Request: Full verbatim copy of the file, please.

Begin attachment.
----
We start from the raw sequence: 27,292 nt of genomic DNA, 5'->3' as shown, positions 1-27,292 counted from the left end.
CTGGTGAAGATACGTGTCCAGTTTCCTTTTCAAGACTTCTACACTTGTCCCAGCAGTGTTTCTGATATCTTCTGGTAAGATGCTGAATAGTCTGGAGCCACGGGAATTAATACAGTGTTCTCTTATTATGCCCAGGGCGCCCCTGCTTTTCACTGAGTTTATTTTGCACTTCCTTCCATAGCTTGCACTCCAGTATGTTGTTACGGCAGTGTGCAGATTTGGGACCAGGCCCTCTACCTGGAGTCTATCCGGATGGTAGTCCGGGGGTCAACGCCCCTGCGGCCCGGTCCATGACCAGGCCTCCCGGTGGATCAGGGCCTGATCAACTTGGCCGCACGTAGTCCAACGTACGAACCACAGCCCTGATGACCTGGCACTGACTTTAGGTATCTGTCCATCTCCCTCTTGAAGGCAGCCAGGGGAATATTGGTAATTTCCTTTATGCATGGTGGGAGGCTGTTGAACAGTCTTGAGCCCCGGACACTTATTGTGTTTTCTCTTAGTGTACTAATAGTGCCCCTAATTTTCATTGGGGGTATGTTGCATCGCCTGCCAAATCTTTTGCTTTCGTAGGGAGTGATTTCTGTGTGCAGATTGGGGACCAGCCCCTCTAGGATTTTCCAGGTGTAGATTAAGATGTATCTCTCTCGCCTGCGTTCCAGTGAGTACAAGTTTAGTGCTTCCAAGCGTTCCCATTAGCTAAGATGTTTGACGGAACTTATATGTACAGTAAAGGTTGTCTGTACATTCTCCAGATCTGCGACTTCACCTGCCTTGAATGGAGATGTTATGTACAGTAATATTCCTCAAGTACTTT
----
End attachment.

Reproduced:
We start from the raw sequence: 27,292 nt of genomic DNA, 5'->3' as shown, positions 1-27,292 counted from the left end.
CTGGTGAAGATACGTGTCCAGTTTCCTTTTCAAGACTTCTACACTTGTCCCAGCAGTGTTTCTGATATCTTCTGGTAAGATGCTGAATAGTCTGGAGCCACGGGAATTAATACAGTGTTCTCTTATTATGCCCAGGGCGCCCCTGCTTTTCACTGAGTTTATTTTGCACTTCCTTCCATAGCTTGCACTCCAGTATGTTGTTACGGCAGTGTGCAGATTTGGGACCAGGCCCTCTACCTGGAGTCTATCCGGATGGTAGTCCGGGGGTCAACGCCCCTGCGGCCCGGTCCATGACCAGGCCTCCCGGTGGATCAGGGCCTGATCAACTTGGCCGCACGTAGTCCAACGTACGAACCACAGCCCTGATGACCTGGCACTGACTTTAGGTATCTGTCCATCTCCCTCTTGAAGGCAGCCAGGGGAATATTGGTAATTTCCTTTATGCATGGTGGGAGGCTGTTGAACAGTCTTGAGCCCCGGACACTTATTGTGTTTTCTCTTAGTGTACTAATAGTGCCCCTAATTTTCATTGGGGGTATGTTGCATCGCCTGCCAAATCTTTTGCTTTCGTAGGGAGTGATTTCTGTGTGCAGATTGGGGACCAGCCCCTCTAGGATTTTCCAGGTGTAGATTAAGATGTATCTCTCTCGCCTGCGTTCCAGTGAGTACAAGTTTAGTGCTTCCAAGCGTTCCCATTAGCTAAGATGTTTGACGGAACTTATATGTACAGTAAAGGTTGTCTGTACATTCTCCAGATCTGCGACTTCACCTGCCTTGAATGGAGATGTTATGTACAGTAATATTCCTCAAGTACTTT